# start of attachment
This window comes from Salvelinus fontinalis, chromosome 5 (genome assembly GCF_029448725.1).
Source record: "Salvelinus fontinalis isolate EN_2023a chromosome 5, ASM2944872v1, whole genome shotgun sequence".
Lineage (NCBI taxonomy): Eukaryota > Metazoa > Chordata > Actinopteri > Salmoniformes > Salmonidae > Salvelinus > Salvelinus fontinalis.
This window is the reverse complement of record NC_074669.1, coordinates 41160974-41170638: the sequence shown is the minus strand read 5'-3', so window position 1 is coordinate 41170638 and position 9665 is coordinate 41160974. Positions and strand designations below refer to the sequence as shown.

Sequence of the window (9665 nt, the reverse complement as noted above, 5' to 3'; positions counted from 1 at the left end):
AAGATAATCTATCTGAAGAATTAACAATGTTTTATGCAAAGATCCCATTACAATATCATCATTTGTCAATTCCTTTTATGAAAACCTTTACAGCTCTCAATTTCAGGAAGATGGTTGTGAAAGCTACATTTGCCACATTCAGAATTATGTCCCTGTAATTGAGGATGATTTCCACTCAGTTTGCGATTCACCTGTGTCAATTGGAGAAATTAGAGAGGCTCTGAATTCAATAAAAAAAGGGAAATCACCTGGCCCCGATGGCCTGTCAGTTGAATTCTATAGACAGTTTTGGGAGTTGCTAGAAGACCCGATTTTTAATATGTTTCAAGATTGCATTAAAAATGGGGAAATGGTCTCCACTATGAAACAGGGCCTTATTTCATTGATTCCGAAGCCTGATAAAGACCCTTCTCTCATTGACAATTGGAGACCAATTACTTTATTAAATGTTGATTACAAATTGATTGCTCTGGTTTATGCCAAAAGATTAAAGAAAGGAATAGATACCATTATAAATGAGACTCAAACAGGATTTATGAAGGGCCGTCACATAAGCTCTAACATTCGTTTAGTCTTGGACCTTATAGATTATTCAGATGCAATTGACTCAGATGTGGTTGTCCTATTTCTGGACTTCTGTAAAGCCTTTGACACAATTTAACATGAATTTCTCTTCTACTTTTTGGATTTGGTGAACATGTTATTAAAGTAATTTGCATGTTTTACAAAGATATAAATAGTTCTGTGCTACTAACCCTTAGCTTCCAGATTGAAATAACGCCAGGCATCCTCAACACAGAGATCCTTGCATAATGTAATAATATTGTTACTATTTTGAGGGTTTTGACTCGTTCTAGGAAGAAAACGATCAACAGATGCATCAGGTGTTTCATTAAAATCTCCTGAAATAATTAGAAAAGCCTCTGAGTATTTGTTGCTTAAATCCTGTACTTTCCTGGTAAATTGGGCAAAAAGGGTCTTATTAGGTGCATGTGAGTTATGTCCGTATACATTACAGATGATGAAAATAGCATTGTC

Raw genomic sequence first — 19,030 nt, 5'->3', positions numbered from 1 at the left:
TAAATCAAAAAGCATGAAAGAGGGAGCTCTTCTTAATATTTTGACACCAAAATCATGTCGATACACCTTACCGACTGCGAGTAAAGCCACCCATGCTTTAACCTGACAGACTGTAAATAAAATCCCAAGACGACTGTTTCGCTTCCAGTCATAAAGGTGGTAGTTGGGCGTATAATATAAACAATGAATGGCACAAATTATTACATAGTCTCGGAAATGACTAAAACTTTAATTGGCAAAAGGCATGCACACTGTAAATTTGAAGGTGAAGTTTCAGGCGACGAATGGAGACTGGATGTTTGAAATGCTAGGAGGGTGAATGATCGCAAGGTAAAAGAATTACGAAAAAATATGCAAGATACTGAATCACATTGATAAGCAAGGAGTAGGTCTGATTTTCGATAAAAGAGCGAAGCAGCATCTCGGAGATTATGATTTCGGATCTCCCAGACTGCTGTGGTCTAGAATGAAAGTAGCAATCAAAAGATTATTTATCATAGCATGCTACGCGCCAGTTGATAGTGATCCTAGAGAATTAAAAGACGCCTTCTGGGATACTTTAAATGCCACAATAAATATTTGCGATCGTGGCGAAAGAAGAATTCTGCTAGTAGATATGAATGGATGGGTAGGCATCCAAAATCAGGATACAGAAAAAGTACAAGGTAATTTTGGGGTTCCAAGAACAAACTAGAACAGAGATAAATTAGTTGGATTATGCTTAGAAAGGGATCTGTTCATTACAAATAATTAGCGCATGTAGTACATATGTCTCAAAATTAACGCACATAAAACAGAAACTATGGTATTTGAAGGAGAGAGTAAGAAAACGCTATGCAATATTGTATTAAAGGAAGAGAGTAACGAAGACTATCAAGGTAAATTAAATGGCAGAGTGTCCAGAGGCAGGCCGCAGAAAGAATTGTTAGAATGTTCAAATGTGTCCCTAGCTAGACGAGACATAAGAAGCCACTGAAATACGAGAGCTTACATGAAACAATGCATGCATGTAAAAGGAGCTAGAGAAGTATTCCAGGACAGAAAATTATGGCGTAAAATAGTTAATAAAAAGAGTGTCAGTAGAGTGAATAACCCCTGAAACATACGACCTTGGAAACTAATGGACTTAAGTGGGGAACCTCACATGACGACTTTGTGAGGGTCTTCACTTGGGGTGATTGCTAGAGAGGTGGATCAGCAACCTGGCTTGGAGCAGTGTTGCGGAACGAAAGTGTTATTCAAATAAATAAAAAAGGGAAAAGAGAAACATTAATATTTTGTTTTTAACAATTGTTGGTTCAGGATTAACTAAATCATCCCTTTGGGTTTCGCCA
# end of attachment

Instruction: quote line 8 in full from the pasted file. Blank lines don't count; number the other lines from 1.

TAAATCAAAAAGCATGAAAGAGGGAGCTCTTCTTAATATTTTGACACCAAAATCATGTCGATACACCTTACCGACTGCGAGTAAAGCCACCCATGCTTTAACCTGACAGACTGTAAATAAAATCCCAAGACGACTGTTTCGCTTCCAGTCATAAAGGTGGTAGTTGGGCGTATAATATAAACAATGAATGGCACAAATTATTACATAGTCTCGGAAATGACTAAAACTTTAATTGGCAAAAGGCATGCACACTGTAAATTTGAAGGTGAAGTTTCAGGCGACGAATGGAGACTGGATGTTTGAAATGCTAGGAGGGTGAATGATCGCAAGGTAAAAGAATTACGAAAAAATATGCAAGATACTGAATCACATTGATAAGCAAGGAGTAGGTCTGATTTTCGATAAAAGAGCGAAGCAGCATCTCGGAGATTATGATTTCGGATCTCCCAGACTGCTGTGGTCTAGAATGAAAGTAGCAATCAAAAGATTATTTATCATAGCATGCTACGCGCCAGTTGATAGTGATCCTAGAGAATTAAAAGACGCCTTCTGGGATACTTTAAATGCCACAATAAATATTTGCGATCGTGGCGAAAGAAGAATTCTGCTAGTAGATATGAATGGATGGGTAGGCATCCAAAATCAGGATACAGAAAAAGTACAAGGTAATTTTGGGGTTCCAAGAACAAACTAGAACAGAGATAAATTAGTTGGATTATGCTTAGAAAGGGATCTGTTCATTACAAATAATTAGCGCATGTAGTACATATGTCTCAAAATTAACGCACATAAAACAGAAACTATGGTATTTGAAGGAGAGAGTAAGAAAACGCTATGCAATATTGTATTAAAGGAAGAGAGTAACGAAGACTATCAAGGTAAATTAAATGGCAGAGTGTCCAGAGGCAGGCCGCAGAAAGAATTGTTAGAATGTTCAAATGTGTCCCTAGCTAGACGAGACATAAGAAGCCACTGAAATACGAGAGCTTACATGAAACAATGCATGCATGTAAAAGGAGCTAGAGAAGTATTCCAGGACAGAAAATTATGGCGTAAAATAGTTAATAAAAAGAGTGTCAGTAGAGTGAATAACCCCTGAAACATACGACCTTGGAAACTAATGGACTTAAGTGGGGAACCTCACATGACGACTTTGTGAGGGTCTTCACTTGGGGTGATTGCTAGAGAGGTGGATCAGCAACCTGGCTTGGAGCAGTGTTGCGGAACGAAAGTGTTATTCAAATAAATAAAAAAGGGAAAAGAGAAACATTAATATTTTGTTTTTAACAATTGTTGGTTCAGGATTAACTAAATCATCCCTTTGGGTTTCGCCA